Readings:1 Kings 1:10-16Psalms 146:7-10Hebrews 9:24-28Mark 12:41-44

To speak of one’s own generosity is generally not done in polite company. Generosity is the kind of virtue which most often needs to be judged by others. To speak of one’s own generosity turns a virtue into a sin of pride, a sin that will loom larger, and be longer remembered, than any act of generosity, regardless of its monetary value. We have all surely met the obnoxious contortionist who is remarkably able to carry on a conversation while continually patting him/herself on the back. Their company is unseemly, and most often tedious, and instead of garnering the praise that generous acts often rightly attract, they are most often pitied for being so insecure.
Today’s liturgy causes us to think of the generosity of two widows, separated by hundreds of years, who both have something to teach us about generosity, even though neither of them spoke of the virtue directly. In the first reading from 1 Kings, Elijah is on the lam. Jezebel wants to kill him, and he is fleeing the famine which is afflicting the entire territory. Generosity to strangers is a hallmark of the First Testament, and so it is no surprise when Elijah boldly asks the Gentile woman for a “small cup full of water to drink.” It’s when Elijah calls out to her, and by the way, “please bring along a bit of bread,” that Elijah appears to slip from boldness to being rude. The widow is a victim of the famine afflicting everyone, and she only has enough flour to make a small cake for her and her son. Her honesty doesn’t deter Elijah from insisting that before she cooks her son and her last meal, she is to “first make [him] a little cake and bring it to [him].” She is to be assured by the God of Israel (likely not her God) that if she does as she is told, “that jar of flour shall not go empty, nor the jug of oil run dry.” The widow’s faith and trust in what the prophet has to say will reap a great reward, for “she was able to eat for a year, and he (Elijah who stuck around for the food, thus escaping the famine) and her son as well.”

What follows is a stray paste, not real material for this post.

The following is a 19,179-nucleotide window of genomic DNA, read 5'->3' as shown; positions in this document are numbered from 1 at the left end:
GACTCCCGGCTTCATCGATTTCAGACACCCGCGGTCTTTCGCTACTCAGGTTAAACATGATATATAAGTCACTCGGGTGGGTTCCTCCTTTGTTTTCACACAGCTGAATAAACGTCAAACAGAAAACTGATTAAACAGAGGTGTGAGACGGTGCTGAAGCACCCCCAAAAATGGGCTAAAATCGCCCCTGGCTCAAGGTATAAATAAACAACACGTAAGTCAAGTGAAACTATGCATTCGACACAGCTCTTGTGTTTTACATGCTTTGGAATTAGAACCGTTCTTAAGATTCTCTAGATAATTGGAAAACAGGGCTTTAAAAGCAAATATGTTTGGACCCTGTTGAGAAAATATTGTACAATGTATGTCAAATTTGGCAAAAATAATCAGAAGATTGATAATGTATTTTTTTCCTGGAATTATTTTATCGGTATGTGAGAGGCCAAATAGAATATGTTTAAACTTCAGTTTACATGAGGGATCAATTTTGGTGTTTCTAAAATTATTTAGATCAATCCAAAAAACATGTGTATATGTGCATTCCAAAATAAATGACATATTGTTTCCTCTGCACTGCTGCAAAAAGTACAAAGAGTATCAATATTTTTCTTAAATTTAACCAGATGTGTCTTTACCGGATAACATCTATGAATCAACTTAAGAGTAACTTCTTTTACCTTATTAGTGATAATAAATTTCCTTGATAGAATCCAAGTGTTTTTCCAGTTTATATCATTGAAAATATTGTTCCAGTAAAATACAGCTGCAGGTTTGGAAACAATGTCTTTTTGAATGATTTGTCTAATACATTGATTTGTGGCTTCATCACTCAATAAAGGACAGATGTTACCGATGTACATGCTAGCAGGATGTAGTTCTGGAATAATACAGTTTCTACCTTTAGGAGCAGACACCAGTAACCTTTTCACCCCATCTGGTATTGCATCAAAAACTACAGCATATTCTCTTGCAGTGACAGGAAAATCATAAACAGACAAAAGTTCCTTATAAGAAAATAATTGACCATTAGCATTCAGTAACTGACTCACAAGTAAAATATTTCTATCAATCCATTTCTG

The details in the story from 1 Kings are minimal, but they tell us all we need to know. Our inclination would be to imagine the widow responding to Elijah’s impertinent request with harsh words, but there are no harsh words, there is no lengthy protest from the woman about the impossibility of doing what Elijah requests, after all, she has a son to worry about. No, the Semitic tradition of being kind to strangers is upheld, and the widow’s generosity is repaid tenfold. Her trust in Elijah’s God is what matters, and it is that trust which is at the root of her ability to be generous even in times of difficulty (famine).